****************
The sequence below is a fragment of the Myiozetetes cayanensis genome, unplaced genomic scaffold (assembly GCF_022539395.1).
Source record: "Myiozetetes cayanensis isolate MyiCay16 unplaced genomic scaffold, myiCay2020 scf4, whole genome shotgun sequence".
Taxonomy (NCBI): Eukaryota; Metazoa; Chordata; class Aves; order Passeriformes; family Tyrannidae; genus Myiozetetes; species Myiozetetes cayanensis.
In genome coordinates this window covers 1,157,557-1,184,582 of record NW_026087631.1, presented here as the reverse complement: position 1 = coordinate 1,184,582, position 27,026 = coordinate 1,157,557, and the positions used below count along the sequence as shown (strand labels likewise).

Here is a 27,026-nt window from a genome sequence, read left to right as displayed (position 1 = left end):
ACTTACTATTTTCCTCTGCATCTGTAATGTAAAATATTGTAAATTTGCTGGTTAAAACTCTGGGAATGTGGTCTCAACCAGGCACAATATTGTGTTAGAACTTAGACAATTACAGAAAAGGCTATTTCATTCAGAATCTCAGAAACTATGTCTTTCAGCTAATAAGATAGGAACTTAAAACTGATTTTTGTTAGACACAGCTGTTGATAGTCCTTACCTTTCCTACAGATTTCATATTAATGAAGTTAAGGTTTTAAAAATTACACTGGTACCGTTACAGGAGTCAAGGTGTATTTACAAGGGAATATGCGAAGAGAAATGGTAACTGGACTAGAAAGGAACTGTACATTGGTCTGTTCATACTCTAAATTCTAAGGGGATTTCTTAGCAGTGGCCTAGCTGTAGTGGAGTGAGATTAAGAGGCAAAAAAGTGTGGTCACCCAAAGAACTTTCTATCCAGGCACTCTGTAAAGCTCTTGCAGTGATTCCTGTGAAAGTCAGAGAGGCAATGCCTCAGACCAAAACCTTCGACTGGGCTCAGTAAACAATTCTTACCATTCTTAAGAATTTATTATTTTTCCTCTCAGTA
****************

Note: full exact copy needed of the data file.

The sequence below is a fragment of the Myiozetetes cayanensis genome, unplaced genomic scaffold (assembly GCF_022539395.1).
Source record: "Myiozetetes cayanensis isolate MyiCay16 unplaced genomic scaffold, myiCay2020 scf4, whole genome shotgun sequence".
Taxonomy (NCBI): Eukaryota; Metazoa; Chordata; class Aves; order Passeriformes; family Tyrannidae; genus Myiozetetes; species Myiozetetes cayanensis.
In genome coordinates this window covers 1,157,557-1,184,582 of record NW_026087631.1, presented here as the reverse complement: position 1 = coordinate 1,184,582, position 27,026 = coordinate 1,157,557, and the positions used below count along the sequence as shown (strand labels likewise).

Here is a 27,026-nt window from a genome sequence, read left to right as displayed (position 1 = left end):
ACTTACTATTTTCCTCTGCATCTGTAATGTAAAATATTGTAAATTTGCTGGTTAAAACTCTGGGAATGTGGTCTCAACCAGGCACAATATTGTGTTAGAACTTAGACAATTACAGAAAAGGCTATTTCATTCAGAATCTCAGAAACTATGTCTTTCAGCTAATAAGATAGGAACTTAAAACTGATTTTTGTTAGACACAGCTGTTGATAGTCCTTACCTTTCCTACAGATTTCATATTAATGAAGTTAAGGTTTTAAAAATTACACTGGTACCGTTACAGGAGTCAAGGTGTATTTACAAGGGAATATGCGAAGAGAAATGGTAACTGGACTAGAAAGGAACTGTACATTGGTCTGTTCATACTCTAAATTCTAAGGGGATTTCTTAGCAGTGGCCTAGCTGTAGTGGAGTGAGATTAAGAGGCAAAAAAGTGTGGTCACCCAAAGAACTTTCTATCCAGGCACTCTGTAAAGCTCTTGCAGTGATTCCTGTGAAAGTCAGAGAGGCAATGCCTCAGACCAAAACCTTCGACTGGGCTCAGTAAACAATTCTTACCATTCTTAAGAATTTATTATTTTTCCTCTCAGTA